Mining Metal is a monthly column from Heavy Consequence writers Joseph Schafer and Langdon Hickman. The focus is on noteworthy new music emerging from the non-mainstream metal scene, highlighting releases from small and independent labels — or even releases from unsigned acts.

    As I write this introduction, I’ve just found out about the passing of Mike Howe, vocalist of the criminally underrated band Metal Church. He was 55 years old — too young.

    The last time I memorialized a musician in this column, it was Entombed vocalist L.G. Petrov. Howe’s story differs from Petrov’s in two critical ways. First, because Petrov’s passing was unfortunate but expected, whereas Howe’s was surprising. Second, while Petrov and Entombed had gone their separate ways, the band had achieved notoriety commensurate with their artistic output. In contrast, Howe had been an active member of Metal Church at the time of his death. Despite 40 years of existence, the band isn’t as well known as they deserve to be.

    Metal Church was one of the Seattle-area ’80s heavy metal bands that, alongside Sanctuary and Queensrÿche, established a nuanced, gloomy-but-sharp and progressive-but-aggressive sound that dabbled in speed, thrash, power and even a touch of glam without committing to any one adjective. Apocryphally, Lars Ulrich considered joining Metal Church at one point, when they were still based in the Bay Area. The band’s first three records showcase ultra-high-class songwriting. Howe’s debut with the band, 1989’s Blessing in Disguise, was released via Elektra Records.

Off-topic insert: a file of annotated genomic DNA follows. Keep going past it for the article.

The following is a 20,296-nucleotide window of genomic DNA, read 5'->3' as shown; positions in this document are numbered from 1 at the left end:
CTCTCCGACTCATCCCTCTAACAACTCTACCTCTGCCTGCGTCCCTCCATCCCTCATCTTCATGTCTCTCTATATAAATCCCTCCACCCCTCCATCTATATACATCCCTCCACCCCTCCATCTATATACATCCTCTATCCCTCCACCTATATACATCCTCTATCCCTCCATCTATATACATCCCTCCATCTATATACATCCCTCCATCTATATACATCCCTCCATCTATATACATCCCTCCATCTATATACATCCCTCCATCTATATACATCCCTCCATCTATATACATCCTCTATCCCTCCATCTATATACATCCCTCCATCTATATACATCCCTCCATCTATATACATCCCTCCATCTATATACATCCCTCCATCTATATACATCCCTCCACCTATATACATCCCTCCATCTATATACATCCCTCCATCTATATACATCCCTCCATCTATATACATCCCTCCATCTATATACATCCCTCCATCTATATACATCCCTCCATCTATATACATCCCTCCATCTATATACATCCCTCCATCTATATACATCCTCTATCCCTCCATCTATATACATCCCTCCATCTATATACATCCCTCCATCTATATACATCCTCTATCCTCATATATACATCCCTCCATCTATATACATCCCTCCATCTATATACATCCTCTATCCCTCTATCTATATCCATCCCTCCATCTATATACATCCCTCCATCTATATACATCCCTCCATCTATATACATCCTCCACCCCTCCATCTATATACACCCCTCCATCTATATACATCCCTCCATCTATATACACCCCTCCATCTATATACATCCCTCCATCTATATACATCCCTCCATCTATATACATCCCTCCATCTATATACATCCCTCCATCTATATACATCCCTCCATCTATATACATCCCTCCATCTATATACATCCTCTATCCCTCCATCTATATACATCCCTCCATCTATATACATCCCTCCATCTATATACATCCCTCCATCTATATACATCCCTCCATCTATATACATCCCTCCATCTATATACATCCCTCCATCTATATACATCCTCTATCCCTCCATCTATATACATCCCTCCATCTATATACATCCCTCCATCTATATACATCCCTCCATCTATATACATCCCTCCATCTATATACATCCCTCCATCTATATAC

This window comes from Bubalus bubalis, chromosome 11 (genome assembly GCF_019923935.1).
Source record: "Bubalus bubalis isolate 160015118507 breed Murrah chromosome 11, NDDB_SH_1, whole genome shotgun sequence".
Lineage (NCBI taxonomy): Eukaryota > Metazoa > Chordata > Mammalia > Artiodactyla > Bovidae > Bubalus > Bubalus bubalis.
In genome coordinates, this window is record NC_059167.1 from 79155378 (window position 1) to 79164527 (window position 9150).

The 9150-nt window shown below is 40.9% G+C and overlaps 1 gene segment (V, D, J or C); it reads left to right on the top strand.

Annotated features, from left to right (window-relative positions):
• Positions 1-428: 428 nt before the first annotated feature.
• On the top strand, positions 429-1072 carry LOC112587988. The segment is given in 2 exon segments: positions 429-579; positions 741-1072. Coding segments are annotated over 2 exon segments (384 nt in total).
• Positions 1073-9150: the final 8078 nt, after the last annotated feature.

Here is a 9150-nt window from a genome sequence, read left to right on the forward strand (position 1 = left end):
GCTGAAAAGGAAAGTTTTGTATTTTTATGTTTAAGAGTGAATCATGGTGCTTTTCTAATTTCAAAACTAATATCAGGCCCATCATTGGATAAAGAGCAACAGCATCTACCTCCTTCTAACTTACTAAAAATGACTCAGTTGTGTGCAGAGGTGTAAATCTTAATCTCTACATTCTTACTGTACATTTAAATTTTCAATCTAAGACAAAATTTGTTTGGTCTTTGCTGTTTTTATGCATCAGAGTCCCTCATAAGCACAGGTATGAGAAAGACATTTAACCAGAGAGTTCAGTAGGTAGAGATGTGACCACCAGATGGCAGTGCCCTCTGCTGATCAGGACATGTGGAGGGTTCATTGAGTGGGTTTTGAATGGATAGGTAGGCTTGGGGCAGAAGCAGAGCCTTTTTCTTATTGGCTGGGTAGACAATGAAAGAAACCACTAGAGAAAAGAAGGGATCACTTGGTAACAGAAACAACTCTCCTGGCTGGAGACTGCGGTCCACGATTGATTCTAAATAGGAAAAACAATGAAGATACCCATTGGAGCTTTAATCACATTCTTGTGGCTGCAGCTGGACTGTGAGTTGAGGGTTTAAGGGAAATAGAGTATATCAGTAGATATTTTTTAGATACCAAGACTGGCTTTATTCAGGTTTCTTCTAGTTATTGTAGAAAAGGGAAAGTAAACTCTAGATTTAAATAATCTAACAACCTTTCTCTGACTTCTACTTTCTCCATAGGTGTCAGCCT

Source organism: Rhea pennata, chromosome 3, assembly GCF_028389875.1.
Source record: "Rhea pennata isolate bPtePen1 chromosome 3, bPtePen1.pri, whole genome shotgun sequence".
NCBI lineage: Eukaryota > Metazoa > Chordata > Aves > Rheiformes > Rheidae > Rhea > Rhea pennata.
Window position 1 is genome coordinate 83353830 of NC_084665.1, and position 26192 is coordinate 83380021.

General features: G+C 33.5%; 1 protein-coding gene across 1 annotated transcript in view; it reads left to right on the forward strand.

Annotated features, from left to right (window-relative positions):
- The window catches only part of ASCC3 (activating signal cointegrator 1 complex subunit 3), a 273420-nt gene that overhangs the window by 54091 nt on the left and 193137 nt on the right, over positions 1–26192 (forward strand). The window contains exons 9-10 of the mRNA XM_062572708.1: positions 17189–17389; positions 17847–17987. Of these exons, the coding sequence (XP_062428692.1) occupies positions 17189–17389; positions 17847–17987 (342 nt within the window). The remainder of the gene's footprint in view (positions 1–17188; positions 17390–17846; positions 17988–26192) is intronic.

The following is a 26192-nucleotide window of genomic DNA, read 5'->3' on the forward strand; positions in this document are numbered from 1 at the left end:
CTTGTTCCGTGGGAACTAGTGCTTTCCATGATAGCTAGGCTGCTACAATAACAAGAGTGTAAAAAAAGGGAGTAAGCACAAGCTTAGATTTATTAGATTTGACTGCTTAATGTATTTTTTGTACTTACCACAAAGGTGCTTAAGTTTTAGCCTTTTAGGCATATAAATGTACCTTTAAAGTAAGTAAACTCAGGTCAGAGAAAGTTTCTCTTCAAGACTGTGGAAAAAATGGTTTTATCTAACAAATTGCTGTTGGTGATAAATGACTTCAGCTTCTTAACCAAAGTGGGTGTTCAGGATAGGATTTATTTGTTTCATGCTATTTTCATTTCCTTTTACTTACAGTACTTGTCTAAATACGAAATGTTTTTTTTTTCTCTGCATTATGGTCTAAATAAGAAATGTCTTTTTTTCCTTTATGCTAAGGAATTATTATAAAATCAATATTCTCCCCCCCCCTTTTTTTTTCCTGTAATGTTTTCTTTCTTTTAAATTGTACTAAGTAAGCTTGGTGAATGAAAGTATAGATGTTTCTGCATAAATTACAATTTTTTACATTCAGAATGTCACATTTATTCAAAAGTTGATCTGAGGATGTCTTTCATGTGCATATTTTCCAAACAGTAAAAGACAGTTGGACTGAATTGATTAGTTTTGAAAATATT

It’s worth noting that Howe was not Metal Church’s first singer. David Wayne sang on the band’s first two albums. Sadly, Wayne also passed away too young at 47 years old.

    Despite their acumen and pedigree, Metal Church belong to the echelon of great bands that deserve wider recognition — bands like Trouble, Fate’s Warning, Solitude Aeternus, Forbidden, Exciter, Accept, and so on.

    This is all to say that, in my opinion, there ought not be any more excellent bands who only get their due after the untimely loss of a great talent. It’s for that reason, among others, that we continue presenting the best underground metal albums each month, including the ones listed below for July 2021.

    Author’s Note: This intro was completed just before I found out that founding Slipknot drummer Joey Jordison had also passed away at the young age of 46. Needless to say, Jordison was an immense talent, and I could easily write an entire essay about his brilliance behind the kit. That said, Heavy Consequence has already paid tribute to Jordison with a list of his 10 Most Jaw-Dropping Slipknot Drum Moments. Rest in peace, Mike Howe and Joey Jordison. —Joseph Schafer